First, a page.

Charlotte Brooks, a well regarded mid-century photo-journalist, thought of herself as a “sociologist with a camera”. Brooks’ thoughtful photographs document the changing face of America from the 1940’s through the 1970’s.
She studied with Bernice Abbott at the New School for Social Research and in 1942 got a job assisting photographer Barbara Morgan, famous for her images of modern dance pioneer Martha Graham. In 1943 she was hired as Gjon Mili’s assistant and became well versed in his Modernist style. She branched out on her own in 1944. After her images were brought to the attention of Roy Stryker, famous for the photographic work done for the Farm Securities Administration, Charlotte joined his project at Standard Oil. This group of photographers made a complete socio-geographical portrait of the country during WWII, still considered one of the finest documentary projects ever undertaken. The job ended in 1946 when Stryker’s FSA team returned from the war.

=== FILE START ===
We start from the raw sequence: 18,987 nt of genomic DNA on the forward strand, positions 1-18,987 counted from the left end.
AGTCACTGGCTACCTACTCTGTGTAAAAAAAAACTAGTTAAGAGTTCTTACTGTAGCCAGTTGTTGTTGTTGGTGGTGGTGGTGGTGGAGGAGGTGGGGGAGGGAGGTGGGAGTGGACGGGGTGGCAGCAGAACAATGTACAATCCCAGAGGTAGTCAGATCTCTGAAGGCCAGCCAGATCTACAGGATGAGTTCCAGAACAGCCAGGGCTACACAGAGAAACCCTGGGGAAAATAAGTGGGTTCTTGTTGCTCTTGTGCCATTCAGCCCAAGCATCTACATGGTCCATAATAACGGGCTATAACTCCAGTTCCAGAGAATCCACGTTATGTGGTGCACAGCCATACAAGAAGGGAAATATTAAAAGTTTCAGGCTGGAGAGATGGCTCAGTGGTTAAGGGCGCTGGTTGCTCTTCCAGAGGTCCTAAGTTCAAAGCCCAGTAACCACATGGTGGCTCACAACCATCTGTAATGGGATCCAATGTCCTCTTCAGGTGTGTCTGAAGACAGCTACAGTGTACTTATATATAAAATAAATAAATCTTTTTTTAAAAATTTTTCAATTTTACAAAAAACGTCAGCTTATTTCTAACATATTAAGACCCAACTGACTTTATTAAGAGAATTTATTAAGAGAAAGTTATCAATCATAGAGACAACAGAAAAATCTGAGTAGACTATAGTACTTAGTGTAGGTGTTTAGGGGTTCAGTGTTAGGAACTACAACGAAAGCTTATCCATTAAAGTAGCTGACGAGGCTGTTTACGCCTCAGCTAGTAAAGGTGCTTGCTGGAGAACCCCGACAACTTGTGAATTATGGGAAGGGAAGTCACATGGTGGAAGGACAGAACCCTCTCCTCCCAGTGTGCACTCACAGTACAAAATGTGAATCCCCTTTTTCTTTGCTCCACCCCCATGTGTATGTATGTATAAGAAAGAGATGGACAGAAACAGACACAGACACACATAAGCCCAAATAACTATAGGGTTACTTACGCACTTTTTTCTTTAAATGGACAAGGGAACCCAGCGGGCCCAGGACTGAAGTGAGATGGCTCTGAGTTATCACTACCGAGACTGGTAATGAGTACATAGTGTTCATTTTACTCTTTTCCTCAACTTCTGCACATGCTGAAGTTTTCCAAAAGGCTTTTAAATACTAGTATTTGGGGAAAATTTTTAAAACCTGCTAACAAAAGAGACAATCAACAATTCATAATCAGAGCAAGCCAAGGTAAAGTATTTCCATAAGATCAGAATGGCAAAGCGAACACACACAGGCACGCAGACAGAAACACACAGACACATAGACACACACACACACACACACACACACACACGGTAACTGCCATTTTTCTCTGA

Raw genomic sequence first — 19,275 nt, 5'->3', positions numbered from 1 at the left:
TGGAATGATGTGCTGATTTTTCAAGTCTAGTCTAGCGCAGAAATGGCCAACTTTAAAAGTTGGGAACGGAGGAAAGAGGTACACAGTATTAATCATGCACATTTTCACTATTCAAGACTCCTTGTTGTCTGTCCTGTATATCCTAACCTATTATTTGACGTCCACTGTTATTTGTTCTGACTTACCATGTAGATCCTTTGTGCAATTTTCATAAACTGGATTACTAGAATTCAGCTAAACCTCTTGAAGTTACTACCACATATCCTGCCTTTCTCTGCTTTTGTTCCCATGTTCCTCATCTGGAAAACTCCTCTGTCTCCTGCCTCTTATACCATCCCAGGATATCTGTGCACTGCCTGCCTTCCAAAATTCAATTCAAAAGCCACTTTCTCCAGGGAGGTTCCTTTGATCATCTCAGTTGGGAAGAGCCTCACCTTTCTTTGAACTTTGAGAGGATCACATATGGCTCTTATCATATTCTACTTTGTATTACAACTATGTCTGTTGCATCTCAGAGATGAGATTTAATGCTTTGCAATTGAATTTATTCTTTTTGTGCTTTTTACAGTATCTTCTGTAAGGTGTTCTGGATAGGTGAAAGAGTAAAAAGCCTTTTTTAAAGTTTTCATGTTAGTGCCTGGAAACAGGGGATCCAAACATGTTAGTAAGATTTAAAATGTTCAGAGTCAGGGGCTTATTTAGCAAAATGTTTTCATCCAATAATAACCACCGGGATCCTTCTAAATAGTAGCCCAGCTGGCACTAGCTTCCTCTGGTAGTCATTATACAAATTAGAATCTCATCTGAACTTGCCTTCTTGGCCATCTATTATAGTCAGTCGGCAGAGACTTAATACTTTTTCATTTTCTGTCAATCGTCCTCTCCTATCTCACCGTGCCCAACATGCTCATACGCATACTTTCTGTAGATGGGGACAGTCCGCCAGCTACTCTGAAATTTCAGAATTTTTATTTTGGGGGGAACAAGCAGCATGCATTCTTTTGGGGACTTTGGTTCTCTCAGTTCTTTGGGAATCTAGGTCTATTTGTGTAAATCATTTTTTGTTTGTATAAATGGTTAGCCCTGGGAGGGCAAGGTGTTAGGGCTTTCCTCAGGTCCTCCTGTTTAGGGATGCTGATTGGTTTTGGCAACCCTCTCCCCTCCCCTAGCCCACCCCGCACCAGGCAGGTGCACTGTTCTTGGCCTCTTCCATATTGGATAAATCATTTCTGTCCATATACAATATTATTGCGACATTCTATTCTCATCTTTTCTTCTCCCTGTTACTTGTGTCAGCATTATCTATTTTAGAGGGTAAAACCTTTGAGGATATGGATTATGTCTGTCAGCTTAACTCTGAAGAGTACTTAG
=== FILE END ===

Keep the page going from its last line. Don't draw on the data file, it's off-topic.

After freelancing for the next three years, her friend Arthur Rothstein introduced her to the people at LOOK magazine in 1951. She became the only female staff photographer during LOOK’s history where she remained until its demise in 1971. Brooks broke ground and changed the workplace for future women photojournalists. When she joined the American Society for Magazine Photographers she was only one of three female members. In 1953 she served as its secretary and vice-president in 1955 and negotiated hard to change the gender differential in pay.
In the years following LOOK, Charlotte conducted photography workshops for the U.S. State Department during the Cold War, in Romania and Soviet Georgia. Later in life she produced photographic images for a number of books and gave photographic classes at a local community center.
It was when Anne Kingman Page, owner of the Kingman Gallery and Charlotte’s god daughter, was organizing her work to send to the Library of Congress, which holds her archives, that the idea of the Kingman Gallery was born. With so many talented photographers Anne thought her underused wall space would be a venue to show photographs while she worked years on Charlotte’s project. Thankfully the gallery has continued to inspire and thrive.